Next time you are asked your h-index ...

Next time you are asked your h-index, I suggest replying by pointing to related work by Ike Antkare [1].

[1] Ike Antkare. Ike Antkare one of the great stars in the scientific firmament.
April, 2010.,
retrieved November 25th, 2010.

Although some people still don't get it, the bottom line is always the same: you can't rely on a fully automatic method to evaluate intelligent entities which are aware of the evaluation method, as they are very likely to adapt to it. This is even more so when the automatic method relies on a data source which is not under the control of the evaluator(s).

Thanks to Lucas for sharing the bibliography entry.

I was quite impressed by this spoofing work so I checked Ike's H on the ISI web of knowledge (edited by thomson reuters, you certainely have access to it through your employer's network). Ike's publications do not appear there and Ike does not exist in their database. So unfortunately it seems that "free access" sources of data got spoofed, but not "for pay" ones.
Comment by maurizio Mon 29 Nov 2010 11:39:22 AM CET

Well, IMHO the point here isn't really about free (as in free beer) vs payware.

Rather, the point is what is the "authoritative" database of scientific publications that is used to compute h-index, or any other bibliometric measure. The payware services you mention happen to have databases with an entry barrier which is not based on automated document retrieval over the net as Google Scholar is. This is what is saving them from this specific "attack vector".

Obviously, establishing a privileged database as "authoritative" is hardly a solution and, when there is a for-profit company behind it, also induces serious ethical problems.

Publish or perish?

Comment by zack Tue 30 Nov 2010 04:03:14 PM CET

The Web of Science (ISI) indexes a small part of all the scientific publication, partly because of thematic choices, partly because of language restrictions (for example, the french reference in Law, which is the Dalloz journal, seem not to appear at all in their indexes), and a wealth of other reasons (for example, conferences in Computer Science are quite underrepresented). So the fact that ISI did not pick up this particular poison pill does not prove anything in the closed versus free contest: it is more a matter of human intelligence versus automated tools; the same technique can work quite well on ISI too, if one takes the time to poison it properly.

Comment by Roberto Di Cosmo Tue 30 Nov 2010 04:35:20 PM CET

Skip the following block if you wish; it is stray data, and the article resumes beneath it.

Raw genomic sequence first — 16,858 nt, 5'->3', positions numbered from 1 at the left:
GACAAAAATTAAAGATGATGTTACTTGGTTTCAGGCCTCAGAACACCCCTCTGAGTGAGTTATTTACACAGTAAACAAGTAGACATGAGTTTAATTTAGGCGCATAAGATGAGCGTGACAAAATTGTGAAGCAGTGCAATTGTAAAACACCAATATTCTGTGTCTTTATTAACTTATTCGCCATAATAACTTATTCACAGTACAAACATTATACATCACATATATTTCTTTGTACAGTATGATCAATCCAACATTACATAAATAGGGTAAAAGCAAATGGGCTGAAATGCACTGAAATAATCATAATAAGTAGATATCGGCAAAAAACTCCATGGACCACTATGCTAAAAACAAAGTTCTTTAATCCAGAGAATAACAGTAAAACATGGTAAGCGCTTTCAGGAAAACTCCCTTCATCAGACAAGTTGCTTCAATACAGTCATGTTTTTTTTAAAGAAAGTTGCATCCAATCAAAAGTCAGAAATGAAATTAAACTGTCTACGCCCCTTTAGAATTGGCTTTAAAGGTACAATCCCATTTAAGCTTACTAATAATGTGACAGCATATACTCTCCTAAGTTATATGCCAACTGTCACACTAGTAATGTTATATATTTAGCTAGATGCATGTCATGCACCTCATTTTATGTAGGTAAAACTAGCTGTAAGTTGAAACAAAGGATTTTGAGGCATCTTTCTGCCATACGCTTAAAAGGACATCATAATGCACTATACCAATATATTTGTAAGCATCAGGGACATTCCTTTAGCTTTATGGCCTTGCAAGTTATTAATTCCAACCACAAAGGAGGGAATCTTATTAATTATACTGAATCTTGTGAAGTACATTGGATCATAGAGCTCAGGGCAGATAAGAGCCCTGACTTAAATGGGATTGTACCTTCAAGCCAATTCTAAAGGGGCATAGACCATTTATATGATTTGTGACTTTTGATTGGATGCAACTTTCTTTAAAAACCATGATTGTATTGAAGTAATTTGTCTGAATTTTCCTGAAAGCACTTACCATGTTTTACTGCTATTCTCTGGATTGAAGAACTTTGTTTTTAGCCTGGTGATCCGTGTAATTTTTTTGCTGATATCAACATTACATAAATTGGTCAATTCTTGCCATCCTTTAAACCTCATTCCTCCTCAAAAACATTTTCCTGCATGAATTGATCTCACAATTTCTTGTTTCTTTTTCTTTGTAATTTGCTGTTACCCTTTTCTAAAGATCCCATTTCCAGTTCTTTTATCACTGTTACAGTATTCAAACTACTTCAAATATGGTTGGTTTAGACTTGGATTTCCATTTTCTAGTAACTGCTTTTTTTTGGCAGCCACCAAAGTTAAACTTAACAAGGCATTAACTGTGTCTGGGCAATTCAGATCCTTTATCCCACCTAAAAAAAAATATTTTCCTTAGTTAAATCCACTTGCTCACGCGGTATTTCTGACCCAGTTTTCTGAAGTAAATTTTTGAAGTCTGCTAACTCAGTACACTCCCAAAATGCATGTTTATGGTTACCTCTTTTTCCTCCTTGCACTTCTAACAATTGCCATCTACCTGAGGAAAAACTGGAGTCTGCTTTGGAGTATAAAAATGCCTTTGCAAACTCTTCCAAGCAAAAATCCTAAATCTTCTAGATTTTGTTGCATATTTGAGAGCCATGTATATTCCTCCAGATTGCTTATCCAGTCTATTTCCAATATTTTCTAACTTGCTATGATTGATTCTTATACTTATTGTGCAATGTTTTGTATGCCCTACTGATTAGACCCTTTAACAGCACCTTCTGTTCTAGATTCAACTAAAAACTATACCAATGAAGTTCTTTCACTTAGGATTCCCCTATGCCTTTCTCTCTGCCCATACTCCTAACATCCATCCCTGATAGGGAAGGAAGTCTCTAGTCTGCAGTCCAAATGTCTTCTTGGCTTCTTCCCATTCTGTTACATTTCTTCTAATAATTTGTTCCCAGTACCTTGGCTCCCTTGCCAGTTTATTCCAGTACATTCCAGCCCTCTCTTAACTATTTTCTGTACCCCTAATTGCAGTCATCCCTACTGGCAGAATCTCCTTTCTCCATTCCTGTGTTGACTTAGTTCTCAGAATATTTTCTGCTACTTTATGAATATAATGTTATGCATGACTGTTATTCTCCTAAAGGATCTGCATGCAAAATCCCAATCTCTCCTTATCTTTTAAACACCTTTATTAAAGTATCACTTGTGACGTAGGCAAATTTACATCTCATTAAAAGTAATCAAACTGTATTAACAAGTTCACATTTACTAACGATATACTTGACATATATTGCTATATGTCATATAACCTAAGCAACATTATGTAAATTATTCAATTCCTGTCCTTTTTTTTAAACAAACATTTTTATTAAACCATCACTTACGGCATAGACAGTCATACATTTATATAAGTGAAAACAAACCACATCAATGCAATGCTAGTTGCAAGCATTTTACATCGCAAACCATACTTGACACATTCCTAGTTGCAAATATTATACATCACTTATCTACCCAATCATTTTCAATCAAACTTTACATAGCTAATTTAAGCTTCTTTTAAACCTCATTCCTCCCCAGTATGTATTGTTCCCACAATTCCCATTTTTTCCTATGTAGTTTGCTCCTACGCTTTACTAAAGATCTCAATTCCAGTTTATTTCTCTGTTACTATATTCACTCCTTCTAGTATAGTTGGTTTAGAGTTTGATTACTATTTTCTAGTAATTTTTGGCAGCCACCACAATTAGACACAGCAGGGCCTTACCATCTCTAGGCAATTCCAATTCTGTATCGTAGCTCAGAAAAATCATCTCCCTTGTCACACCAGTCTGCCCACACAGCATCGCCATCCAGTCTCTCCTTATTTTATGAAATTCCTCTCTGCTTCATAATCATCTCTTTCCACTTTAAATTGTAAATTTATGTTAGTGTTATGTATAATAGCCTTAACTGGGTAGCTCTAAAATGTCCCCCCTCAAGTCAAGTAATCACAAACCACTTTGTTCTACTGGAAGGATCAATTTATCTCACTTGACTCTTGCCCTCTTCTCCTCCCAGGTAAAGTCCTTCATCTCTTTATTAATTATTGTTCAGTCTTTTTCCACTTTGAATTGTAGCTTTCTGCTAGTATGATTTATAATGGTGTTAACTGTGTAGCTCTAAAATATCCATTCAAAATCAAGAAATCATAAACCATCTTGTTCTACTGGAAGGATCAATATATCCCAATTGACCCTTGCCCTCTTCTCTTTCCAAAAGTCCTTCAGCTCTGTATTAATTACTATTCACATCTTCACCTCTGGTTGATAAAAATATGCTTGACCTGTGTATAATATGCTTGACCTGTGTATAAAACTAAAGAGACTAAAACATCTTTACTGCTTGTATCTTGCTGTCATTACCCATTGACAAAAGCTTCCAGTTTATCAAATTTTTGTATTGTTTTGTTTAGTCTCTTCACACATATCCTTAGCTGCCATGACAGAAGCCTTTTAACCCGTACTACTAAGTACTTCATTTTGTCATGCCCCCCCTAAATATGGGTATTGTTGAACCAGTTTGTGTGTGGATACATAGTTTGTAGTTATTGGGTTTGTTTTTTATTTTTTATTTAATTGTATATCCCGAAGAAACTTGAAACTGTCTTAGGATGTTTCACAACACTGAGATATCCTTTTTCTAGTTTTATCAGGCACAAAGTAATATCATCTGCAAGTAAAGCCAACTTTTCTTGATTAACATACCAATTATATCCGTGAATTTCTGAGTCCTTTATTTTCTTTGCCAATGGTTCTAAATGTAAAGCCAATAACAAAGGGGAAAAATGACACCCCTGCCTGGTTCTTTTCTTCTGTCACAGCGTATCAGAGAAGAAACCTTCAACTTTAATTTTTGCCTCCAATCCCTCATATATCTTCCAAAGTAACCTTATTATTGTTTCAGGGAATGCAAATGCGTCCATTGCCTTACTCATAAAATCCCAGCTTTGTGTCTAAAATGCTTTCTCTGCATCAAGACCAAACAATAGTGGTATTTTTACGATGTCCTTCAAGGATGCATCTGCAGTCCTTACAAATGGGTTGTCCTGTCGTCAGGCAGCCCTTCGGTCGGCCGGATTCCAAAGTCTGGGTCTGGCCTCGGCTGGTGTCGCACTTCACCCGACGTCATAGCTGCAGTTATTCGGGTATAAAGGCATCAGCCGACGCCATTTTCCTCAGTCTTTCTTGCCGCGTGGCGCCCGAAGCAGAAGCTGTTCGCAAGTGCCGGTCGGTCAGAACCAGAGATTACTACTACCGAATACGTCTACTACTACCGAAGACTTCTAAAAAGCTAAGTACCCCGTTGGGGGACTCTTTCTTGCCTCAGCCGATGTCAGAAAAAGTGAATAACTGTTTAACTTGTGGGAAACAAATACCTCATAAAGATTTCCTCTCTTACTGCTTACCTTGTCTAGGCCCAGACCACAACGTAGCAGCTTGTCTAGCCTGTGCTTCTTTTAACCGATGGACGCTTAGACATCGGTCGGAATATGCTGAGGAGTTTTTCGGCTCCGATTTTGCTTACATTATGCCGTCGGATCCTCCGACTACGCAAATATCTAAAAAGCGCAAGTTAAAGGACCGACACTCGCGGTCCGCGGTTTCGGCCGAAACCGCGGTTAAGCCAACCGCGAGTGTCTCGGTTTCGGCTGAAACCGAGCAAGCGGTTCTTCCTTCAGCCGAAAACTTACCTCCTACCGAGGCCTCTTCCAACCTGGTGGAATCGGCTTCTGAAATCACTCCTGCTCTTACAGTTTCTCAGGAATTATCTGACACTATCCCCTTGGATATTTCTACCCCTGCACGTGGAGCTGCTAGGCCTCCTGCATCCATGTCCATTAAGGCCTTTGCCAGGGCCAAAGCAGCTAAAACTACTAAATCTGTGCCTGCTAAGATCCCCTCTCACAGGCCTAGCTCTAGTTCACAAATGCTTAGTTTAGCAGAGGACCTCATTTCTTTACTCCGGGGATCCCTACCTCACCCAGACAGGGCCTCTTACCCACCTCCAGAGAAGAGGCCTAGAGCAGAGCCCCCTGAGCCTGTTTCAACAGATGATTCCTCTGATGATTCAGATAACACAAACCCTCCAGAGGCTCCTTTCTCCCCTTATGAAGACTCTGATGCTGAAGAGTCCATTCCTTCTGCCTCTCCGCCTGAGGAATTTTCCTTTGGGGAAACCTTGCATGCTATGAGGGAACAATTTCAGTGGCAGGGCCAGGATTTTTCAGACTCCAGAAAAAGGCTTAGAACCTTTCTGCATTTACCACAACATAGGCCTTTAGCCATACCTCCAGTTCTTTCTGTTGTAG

Zack, I was not trying to make the point that the payware is somehow "better", but ISI has to be mentioned for the sake of completeness: a good paper needs a good bibliography and forgetting this particular data source would not be correct in this context. The fact that the source which resisted the spoofing happens to be the "for pay" one adds a layer of "wrong", which I wanted to underline.

I think we agree these numbers are mostly useless and often downright stupid. But the spoofing work you link to is not very convincing since it unfortunately fails to spoof the de facto authoritative source (unless I am mistaken about the "de facto authoritative" status of ISI in computer science).

Roberto, I agree this proves nothing in a "closed vs free" contest. But your statement that the same technique can work well on ISI too is not proven yet (unfortunately, as I wrote in my initial comment). The only proof we have is that google scholar is not reliable for h estimations (independently of the lack of significance of h).

Actually I fear this work reinforces ISI's "authoritative" status in some minds since its resilience to at least one form of attack is now proven. This is unfortunate for the reasons pointed out by Zack, and adds to the already unfortunate use of h.

Comment by maurizio Wed 01 Dec 2010 09:50:24 AM CET

Credits to Francesco Lovergine aka frankie, who linked me to these two articles on ISI web:


Title: DIFFUSION IN A PERIODIC LORENTZ GAS Author(s): MORAN, B; HOOVER, WG; BESTIALE, S Source: JOURNAL OF STATISTICAL PHYSICS Volume: 48 Issue: 3-4 Pages: 709-726 Published: AUG 1987 Times Cited: 108

this is not as resounding as Ike Antkare, but noticeable. I hardly imagine that Stronzo Bestiale can be the name of an actual scientist - or even a person.

Comment by aghisla Wed 02 Feb 2011 11:48:15 AM CET